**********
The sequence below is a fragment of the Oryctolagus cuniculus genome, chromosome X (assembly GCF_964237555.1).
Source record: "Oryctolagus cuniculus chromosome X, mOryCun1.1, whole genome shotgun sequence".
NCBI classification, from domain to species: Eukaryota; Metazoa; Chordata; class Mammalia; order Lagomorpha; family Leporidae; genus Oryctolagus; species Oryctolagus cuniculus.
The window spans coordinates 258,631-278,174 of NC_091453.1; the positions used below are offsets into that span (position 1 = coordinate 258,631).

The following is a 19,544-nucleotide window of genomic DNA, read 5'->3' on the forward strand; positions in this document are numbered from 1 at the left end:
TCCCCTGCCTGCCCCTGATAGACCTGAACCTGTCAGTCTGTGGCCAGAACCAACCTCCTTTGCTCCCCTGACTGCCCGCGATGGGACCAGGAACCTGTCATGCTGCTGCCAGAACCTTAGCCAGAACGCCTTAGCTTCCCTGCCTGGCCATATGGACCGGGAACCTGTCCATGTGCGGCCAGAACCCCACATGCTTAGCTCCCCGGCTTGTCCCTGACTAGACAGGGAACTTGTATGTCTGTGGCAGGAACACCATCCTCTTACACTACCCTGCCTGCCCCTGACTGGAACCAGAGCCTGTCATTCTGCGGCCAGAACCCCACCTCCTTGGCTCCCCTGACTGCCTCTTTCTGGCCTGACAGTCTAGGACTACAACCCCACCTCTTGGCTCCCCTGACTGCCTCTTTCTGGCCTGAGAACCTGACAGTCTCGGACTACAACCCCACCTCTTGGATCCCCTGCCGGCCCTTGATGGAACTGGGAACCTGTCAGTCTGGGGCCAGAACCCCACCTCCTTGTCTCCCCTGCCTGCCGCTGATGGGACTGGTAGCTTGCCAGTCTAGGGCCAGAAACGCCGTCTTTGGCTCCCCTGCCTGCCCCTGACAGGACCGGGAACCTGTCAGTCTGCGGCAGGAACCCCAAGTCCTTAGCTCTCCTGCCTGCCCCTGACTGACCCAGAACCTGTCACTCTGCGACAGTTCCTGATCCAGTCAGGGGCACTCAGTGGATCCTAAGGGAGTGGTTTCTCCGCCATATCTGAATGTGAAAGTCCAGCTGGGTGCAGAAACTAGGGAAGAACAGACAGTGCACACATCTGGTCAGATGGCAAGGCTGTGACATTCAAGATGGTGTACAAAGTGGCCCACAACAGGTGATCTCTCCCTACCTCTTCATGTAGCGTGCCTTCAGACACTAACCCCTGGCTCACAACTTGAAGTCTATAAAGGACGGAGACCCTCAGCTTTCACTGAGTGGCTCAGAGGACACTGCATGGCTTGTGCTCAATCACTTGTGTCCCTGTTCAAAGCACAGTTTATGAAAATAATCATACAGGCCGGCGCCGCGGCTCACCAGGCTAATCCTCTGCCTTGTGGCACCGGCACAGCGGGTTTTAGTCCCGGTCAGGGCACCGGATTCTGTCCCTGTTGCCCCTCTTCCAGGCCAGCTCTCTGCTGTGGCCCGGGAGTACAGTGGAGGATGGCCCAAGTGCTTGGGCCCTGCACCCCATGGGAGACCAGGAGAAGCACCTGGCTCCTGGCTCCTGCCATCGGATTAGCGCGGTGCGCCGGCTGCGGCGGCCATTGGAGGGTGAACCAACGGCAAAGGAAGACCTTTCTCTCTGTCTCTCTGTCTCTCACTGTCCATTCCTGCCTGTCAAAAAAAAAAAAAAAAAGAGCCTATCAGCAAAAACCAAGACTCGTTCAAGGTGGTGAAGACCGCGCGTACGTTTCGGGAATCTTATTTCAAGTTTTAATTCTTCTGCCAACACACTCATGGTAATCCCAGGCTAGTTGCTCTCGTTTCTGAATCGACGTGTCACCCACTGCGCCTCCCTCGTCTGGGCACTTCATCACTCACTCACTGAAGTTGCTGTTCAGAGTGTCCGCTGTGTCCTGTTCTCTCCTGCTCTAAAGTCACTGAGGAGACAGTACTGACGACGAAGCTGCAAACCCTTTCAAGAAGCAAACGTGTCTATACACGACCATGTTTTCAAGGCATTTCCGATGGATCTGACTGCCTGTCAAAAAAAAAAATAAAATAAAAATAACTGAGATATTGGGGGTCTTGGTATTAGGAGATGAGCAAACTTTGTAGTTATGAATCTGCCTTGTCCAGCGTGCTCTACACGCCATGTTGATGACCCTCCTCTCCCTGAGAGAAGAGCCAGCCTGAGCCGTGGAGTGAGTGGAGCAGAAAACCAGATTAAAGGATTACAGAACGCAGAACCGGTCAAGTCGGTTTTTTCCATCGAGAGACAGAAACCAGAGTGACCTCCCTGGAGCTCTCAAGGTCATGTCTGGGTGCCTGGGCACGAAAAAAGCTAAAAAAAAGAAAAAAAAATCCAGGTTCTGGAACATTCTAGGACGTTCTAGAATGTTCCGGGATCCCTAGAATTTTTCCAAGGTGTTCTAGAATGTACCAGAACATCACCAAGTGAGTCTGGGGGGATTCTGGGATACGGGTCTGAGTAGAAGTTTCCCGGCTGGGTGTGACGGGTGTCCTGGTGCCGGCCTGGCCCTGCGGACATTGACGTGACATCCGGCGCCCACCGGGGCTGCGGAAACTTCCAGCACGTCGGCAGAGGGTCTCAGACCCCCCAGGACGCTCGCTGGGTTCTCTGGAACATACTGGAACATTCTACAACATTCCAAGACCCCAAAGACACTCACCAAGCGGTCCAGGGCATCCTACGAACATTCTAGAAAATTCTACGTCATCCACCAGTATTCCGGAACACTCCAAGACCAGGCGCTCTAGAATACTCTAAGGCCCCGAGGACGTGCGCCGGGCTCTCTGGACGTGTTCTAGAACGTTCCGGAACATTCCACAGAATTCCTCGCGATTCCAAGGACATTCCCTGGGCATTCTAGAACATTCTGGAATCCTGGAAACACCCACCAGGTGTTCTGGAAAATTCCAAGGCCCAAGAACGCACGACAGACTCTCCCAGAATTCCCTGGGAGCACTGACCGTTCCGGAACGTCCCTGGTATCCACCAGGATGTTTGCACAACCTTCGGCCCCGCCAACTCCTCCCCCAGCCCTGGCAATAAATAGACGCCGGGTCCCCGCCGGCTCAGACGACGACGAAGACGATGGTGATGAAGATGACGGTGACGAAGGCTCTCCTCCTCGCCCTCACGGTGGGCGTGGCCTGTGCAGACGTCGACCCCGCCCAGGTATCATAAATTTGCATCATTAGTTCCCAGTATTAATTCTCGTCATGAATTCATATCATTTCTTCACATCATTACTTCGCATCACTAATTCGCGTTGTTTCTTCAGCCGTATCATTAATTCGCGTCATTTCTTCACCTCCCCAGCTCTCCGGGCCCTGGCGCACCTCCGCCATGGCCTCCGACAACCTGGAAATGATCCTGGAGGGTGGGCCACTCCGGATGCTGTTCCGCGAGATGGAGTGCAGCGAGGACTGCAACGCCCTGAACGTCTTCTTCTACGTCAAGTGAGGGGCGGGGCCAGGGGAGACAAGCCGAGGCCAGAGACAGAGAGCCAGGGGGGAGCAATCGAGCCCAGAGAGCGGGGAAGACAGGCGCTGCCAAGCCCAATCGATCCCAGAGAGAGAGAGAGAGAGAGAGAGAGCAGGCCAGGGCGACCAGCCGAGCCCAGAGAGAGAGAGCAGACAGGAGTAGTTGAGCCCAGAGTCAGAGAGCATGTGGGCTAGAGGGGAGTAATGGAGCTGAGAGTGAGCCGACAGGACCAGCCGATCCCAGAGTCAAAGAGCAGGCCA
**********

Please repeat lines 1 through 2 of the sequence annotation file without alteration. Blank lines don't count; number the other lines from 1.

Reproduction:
The sequence below is a fragment of the Oryctolagus cuniculus genome, chromosome X (assembly GCF_964237555.1).
Source record: "Oryctolagus cuniculus chromosome X, mOryCun1.1, whole genome shotgun sequence".